Mr Abbott suggested everybody was being too polite and that there was “too much tolerance”.
“We shouldn’t be societies who run and hide…we should be people who are very proud of what we have achieved and we should be people who are prepared to confront all of those who would do us harm and that why I say there should not be the slightest hint of a surrender mindset, there should not be the slightest hint of a run-and-hide mindset because we have so much the be proud of, so much to defend and uphold.”
‘Most important tool is intelligence’
Mr Turnbull indirectly rejected the claims of the predecessor and sided with the intelligence agencies.
He noted Australia’s actions in the Middle-East as well as at home where 12 serious plots have been foiled.
“The most important tool that we have in this battle within Australia is intelligence. That is why it is very important for our intelligence services, ASIO, working with the Federal Police and the state and territory police to be able to be alerted so that to these plots as they develop so they can be uncovered, such as the major plot in Melbourne just before Christmas that would have seen explosive devices ignited around Federation Square,” he said.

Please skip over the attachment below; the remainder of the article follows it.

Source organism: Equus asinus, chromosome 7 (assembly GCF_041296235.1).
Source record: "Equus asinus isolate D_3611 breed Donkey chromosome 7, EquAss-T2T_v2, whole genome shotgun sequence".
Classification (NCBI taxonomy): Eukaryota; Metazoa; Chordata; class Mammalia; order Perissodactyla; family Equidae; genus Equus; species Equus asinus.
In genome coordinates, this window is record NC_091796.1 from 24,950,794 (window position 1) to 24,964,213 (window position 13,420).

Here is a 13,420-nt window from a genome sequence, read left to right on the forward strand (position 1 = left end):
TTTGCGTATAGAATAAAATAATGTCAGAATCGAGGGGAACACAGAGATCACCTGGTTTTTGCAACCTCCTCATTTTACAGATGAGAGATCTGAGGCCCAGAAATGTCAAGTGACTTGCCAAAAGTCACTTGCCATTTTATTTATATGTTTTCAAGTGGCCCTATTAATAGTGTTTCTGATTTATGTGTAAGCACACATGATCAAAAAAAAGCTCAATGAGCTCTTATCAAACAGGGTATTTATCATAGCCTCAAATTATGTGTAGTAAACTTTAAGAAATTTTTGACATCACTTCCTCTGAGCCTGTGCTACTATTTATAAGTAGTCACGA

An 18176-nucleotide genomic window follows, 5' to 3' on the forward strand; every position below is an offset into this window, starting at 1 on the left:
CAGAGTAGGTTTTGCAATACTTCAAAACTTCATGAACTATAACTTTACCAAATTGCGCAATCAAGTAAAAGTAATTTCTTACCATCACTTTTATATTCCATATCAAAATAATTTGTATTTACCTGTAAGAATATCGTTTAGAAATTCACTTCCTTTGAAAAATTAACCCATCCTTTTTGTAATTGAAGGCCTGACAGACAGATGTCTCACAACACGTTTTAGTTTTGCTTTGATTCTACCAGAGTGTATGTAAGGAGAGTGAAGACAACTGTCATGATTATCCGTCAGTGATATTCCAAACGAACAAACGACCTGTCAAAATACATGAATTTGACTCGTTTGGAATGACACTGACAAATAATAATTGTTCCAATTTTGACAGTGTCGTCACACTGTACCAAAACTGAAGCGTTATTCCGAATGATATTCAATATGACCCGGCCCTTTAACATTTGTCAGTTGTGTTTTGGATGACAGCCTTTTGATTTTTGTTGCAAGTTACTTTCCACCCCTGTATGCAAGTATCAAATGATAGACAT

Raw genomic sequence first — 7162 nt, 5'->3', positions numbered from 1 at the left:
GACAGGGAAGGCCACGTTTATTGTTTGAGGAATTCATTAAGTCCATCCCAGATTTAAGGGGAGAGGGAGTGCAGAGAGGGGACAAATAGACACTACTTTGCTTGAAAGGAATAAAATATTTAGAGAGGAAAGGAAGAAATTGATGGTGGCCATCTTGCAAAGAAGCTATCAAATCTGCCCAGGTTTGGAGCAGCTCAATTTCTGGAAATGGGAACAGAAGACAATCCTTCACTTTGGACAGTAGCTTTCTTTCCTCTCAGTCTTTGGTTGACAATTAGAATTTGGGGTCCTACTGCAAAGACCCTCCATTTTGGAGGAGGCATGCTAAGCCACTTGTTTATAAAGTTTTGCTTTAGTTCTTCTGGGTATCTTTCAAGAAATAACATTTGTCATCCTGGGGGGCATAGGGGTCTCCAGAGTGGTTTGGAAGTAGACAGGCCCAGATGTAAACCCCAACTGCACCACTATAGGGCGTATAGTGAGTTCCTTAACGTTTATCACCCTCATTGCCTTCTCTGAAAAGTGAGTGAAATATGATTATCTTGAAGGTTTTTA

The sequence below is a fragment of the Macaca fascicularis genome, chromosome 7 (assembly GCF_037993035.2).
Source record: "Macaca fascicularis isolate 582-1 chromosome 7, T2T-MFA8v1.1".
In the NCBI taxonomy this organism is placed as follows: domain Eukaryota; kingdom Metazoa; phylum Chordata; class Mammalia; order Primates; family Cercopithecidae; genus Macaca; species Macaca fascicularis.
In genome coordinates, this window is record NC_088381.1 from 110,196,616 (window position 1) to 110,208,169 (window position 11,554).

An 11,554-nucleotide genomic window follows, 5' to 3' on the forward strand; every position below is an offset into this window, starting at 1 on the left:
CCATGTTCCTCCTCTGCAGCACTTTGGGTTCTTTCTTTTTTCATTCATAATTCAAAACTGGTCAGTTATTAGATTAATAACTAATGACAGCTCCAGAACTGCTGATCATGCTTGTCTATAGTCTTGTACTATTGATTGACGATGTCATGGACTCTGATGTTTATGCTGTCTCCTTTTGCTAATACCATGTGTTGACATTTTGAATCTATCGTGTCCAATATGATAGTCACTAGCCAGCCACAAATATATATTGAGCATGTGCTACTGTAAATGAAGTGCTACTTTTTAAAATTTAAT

“It is important that we get that intelligence early so that we can intercept these plots and disrupt them and arrest the perpetrators and bring them to justice. And the lengthy terms of imprisonment they deserve.
“So it is vitally important for all Australians if they have concerns or are aware of information that might suggest that somebody is radicalised or radicalising or could be contemplating violent or extremist acts of this kind, to let our police and security services know. They are working night and day to keep us safe and they are absolutely the best in the world, but it is a dangerous environment.
“We will see more of this terrorism before we see less. And so, we have to be vigilant and determined and defiant.”
Use of military under consideration
Mr Abbott is advocating that the military be called out for future terrorist incidences after the NSW police bungled the Lindt cafe siege.
He said given police were on the street, they should always be first responders but “if there is a complex terrorist situation, I think it is fitting that the military become the lead agency.”
The government already has a review underway into this issue. Mr Abbott suggested it be on the agenda at this Friday’s meeting of the Prime Minister, the Premiers and Chief Ministers.
Mr Turnbull said using the military was “a matter under very active consideration” but at the same time “it is very important that the public has confidence in our police and our security services”.
“We have to remember that they do a phenomenal job keeping us safe. 12 terrorist plots uncovered in the period since September 2014 – 63 arrests. They are constantly, 24-7, keeping us secure,” he said.